Renters Get The V.I.P. Treatment
The New York Times, April 2015
By Michelle Higgins
A private tour of Central Park led by its official historian and photographer. Premier seats at a basketball game and a meet-and-greet with a former Knicks player. Front-of-the-line access at hot Manhattan nightclubs. Instant reservations at hard-to-get-into restaurants.
These are just a few of the perks that luxury rental developers are using to woo new tenants and persuade current ones to renew their leases. With condolike finishes and sprawling amenity floors with rooftop pools, bowling alleys and pet spas now prevalent in many high-end rentals, developers are hoping the V.I.P. treatment will help set them apart from the competition.
“If you want to increase the likelihood of tenants renewing, you really have to give them something more,” said Rob Neiffer, a director at Invesco Real Estate, which owns the Instrata Lifestyle Residences, a portfolio of luxury rental buildings in Manhattan and Brooklyn formed in 2013. Instrata has an in-house event coordinator to develop residents-only events like free wine tastings at Corkbuzz Wine Bar in Chelsea Market and $10 pizza-making classes at Pizza a Casa on the Lower East Side, normally $195 a person.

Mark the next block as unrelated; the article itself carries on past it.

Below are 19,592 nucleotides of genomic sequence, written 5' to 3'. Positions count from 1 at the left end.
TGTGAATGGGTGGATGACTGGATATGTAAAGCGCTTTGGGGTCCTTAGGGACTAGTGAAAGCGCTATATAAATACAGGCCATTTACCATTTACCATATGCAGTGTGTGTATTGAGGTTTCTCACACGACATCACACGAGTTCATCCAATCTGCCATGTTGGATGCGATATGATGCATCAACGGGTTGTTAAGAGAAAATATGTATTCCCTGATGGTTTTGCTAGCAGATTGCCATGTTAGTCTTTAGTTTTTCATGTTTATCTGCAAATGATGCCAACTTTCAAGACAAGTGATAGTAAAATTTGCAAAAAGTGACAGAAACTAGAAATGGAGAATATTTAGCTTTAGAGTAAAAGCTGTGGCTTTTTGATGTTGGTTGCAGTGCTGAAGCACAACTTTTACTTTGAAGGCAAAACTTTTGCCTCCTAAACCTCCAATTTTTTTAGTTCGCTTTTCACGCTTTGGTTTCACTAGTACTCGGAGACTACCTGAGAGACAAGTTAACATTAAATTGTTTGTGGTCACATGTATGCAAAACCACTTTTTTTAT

The idea, Mr. Neiffer said, “is to create a living experience that seems so wonderful to these residents they feel they can’t get it somewhere else.”
Major rental buildings have long employed concierge services to assist with move-ins and last-minute reservations and to foster a sense of community through on-site events. But in recent years, the emphasis has shifted to exclusive experiences outside the building, like tickets to a preview of the Armory Show and a fancy benefit party at the Museum of Modern Art ($175).
“We’ve always done ‘meet your neighbors on the roof deck,’ ” said Michael Fazio, a founder of Abigail Michaels, which provides concierge services to major developers and management companies, including Argo Residential, FirstService Residential, Instrata and Manhattan Skyline. “In the last two years it’s become more and more sophisticated.”
The company, he said, works its connections to procure tickets to sold-out shows, gallery previews and other special opportunities that renters either can’t get or are too busy to handle themselves. Each month, renters in buildings like Twenty Exchange Place in the Financial District and the Saranac at 95 Worth Street in TriBeCa are notified of the offers via email, and need only hit “reply” if they are interested.
Jason Yang, a 24-year-old basketball fan who lives at Instrata’s Mercedes House on the Far West Side, took advantage of an $85 ticket offer to see the New York Knicks play the Charlotte Bobcats (now Hornets) at Madison Square Garden in January of last year. Though the package was not exactly for a marquee game, it offered prime seats at a steep discount and a meet-and-greet with John Starks, a former Knicks shooting guard.